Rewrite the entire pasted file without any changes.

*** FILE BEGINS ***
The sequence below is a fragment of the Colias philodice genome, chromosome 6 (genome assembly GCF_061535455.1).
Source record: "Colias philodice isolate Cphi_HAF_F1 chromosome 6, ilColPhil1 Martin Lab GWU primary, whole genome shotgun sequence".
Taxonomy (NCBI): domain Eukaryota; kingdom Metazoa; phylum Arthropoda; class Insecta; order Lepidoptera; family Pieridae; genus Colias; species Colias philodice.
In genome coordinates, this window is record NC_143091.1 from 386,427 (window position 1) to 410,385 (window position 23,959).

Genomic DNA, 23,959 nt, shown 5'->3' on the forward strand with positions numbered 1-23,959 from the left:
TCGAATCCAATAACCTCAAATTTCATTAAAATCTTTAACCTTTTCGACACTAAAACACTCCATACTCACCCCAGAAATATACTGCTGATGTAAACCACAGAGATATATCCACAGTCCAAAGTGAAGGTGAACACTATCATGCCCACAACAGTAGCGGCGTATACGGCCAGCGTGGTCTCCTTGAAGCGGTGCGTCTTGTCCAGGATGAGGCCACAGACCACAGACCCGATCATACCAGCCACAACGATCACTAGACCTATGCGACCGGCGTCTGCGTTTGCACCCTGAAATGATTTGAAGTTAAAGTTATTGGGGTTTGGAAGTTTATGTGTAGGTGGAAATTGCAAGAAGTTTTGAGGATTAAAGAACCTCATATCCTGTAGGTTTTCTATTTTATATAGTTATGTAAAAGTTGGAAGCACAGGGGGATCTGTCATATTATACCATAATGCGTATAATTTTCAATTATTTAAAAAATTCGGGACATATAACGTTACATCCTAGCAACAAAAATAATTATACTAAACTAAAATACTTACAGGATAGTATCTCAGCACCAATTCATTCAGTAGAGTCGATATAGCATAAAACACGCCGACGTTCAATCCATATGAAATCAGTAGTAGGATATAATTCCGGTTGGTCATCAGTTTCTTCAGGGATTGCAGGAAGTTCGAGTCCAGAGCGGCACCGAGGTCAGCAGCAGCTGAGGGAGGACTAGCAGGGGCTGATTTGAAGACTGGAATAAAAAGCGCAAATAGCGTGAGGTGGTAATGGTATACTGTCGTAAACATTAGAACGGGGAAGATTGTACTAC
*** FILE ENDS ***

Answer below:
The sequence below is a fragment of the Colias philodice genome, chromosome 6 (genome assembly GCF_061535455.1).
Source record: "Colias philodice isolate Cphi_HAF_F1 chromosome 6, ilColPhil1 Martin Lab GWU primary, whole genome shotgun sequence".
Taxonomy (NCBI): domain Eukaryota; kingdom Metazoa; phylum Arthropoda; class Insecta; order Lepidoptera; family Pieridae; genus Colias; species Colias philodice.
In genome coordinates, this window is record NC_143091.1 from 386,427 (window position 1) to 410,385 (window position 23,959).

Genomic DNA, 23,959 nt, shown 5'->3' on the forward strand with positions numbered 1-23,959 from the left:
TCGAATCCAATAACCTCAAATTTCATTAAAATCTTTAACCTTTTCGACACTAAAACACTCCATACTCACCCCAGAAATATACTGCTGATGTAAACCACAGAGATATATCCACAGTCCAAAGTGAAGGTGAACACTATCATGCCCACAACAGTAGCGGCGTATACGGCCAGCGTGGTCTCCTTGAAGCGGTGCGTCTTGTCCAGGATGAGGCCACAGACCACAGACCCGATCATACCAGCCACAACGATCACTAGACCTATGCGACCGGCGTCTGCGTTTGCACCCTGAAATGATTTGAAGTTAAAGTTATTGGGGTTTGGAAGTTTATGTGTAGGTGGAAATTGCAAGAAGTTTTGAGGATTAAAGAACCTCATATCCTGTAGGTTTTCTATTTTATATAGTTATGTAAAAGTTGGAAGCACAGGGGGATCTGTCATATTATACCATAATGCGTATAATTTTCAATTATTTAAAAAATTCGGGACATATAACGTTACATCCTAGCAACAAAAATAATTATACTAAACTAAAATACTTACAGGATAGTATCTCAGCACCAATTCATTCAGTAGAGTCGATATAGCATAAAACACGCCGACGTTCAATCCATATGAAATCAGTAGTAGGATATAATTCCGGTTGGTCATCAGTTTCTTCAGGGATTGCAGGAAGTTCGAGTCCAGAGCGGCACCGAGGTCAGCAGCAGCTGAGGGAGGACTAGCAGGGGCTGATTTGAAGACTGGAATAAAAAGCGCAAATAGCGTGAGGTGGTAATGGTATACTGTCGTAAACATTAGAACGGGGAAGATTGTACTAC